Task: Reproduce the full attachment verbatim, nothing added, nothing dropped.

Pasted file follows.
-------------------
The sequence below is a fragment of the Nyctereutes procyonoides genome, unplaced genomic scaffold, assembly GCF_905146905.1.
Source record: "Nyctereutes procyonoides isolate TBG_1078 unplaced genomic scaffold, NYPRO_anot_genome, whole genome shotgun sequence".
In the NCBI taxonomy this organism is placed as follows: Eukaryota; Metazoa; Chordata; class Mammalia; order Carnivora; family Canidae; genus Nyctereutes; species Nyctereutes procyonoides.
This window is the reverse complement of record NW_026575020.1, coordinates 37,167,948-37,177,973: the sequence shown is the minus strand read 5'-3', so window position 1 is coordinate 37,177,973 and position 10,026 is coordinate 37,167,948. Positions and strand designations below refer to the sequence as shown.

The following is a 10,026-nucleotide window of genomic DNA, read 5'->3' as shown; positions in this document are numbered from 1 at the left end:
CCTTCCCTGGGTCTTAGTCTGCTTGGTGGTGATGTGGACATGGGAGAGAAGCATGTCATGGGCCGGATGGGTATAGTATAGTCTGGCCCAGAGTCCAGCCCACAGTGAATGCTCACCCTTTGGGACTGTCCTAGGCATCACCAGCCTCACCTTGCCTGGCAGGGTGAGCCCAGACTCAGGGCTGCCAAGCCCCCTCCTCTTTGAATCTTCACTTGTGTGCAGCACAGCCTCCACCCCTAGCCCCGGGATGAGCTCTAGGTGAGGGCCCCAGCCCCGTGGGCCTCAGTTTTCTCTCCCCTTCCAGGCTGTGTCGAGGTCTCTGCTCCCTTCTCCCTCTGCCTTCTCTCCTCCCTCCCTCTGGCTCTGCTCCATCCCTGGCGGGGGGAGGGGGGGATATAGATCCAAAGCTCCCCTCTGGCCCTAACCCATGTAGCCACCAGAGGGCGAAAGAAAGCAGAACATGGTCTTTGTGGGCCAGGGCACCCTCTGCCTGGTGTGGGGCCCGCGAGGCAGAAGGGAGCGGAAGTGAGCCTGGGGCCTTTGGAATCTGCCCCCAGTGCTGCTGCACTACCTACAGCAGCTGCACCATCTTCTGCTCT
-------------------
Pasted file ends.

The sequence below is a fragment of the Nyctereutes procyonoides genome, unplaced genomic scaffold, assembly GCF_905146905.1.
Source record: "Nyctereutes procyonoides isolate TBG_1078 unplaced genomic scaffold, NYPRO_anot_genome, whole genome shotgun sequence".
In the NCBI taxonomy this organism is placed as follows: Eukaryota; Metazoa; Chordata; class Mammalia; order Carnivora; family Canidae; genus Nyctereutes; species Nyctereutes procyonoides.
This window is the reverse complement of record NW_026575020.1, coordinates 37,167,948-37,177,973: the sequence shown is the minus strand read 5'-3', so window position 1 is coordinate 37,177,973 and position 10,026 is coordinate 37,167,948. Positions and strand designations below refer to the sequence as shown.

The following is a 10,026-nucleotide window of genomic DNA, read 5'->3' as shown; positions in this document are numbered from 1 at the left end:
CCTTCCCTGGGTCTTAGTCTGCTTGGTGGTGATGTGGACATGGGAGAGAAGCATGTCATGGGCCGGATGGGTATAGTATAGTCTGGCCCAGAGTCCAGCCCACAGTGAATGCTCACCCTTTGGGACTGTCCTAGGCATCACCAGCCTCACCTTGCCTGGCAGGGTGAGCCCAGACTCAGGGCTGCCAAGCCCCCTCCTCTTTGAATCTTCACTTGTGTGCAGCACAGCCTCCACCCCTAGCCCCGGGATGAGCTCTAGGTGAGGGCCCCAGCCCCGTGGGCCTCAGTTTTCTCTCCCCTTCCAGGCTGTGTCGAGGTCTCTGCTCCCTTCTCCCTCTGCCTTCTCTCCTCCCTCCCTCTGGCTCTGCTCCATCCCTGGCGGGGGGAGGGGGGGATATAGATCCAAAGCTCCCCTCTGGCCCTAACCCATGTAGCCACCAGAGGGCGAAAGAAAGCAGAACATGGTCTTTGTGGGCCAGGGCACCCTCTGCCTGGTGTGGGGCCCGCGAGGCAGAAGGGAGCGGAAGTGAGCCTGGGGCCTTTGGAATCTGCCCCCAGTGCTGCTGCACTACCTACAGCAGCTGCACCATCTTCTGCTCT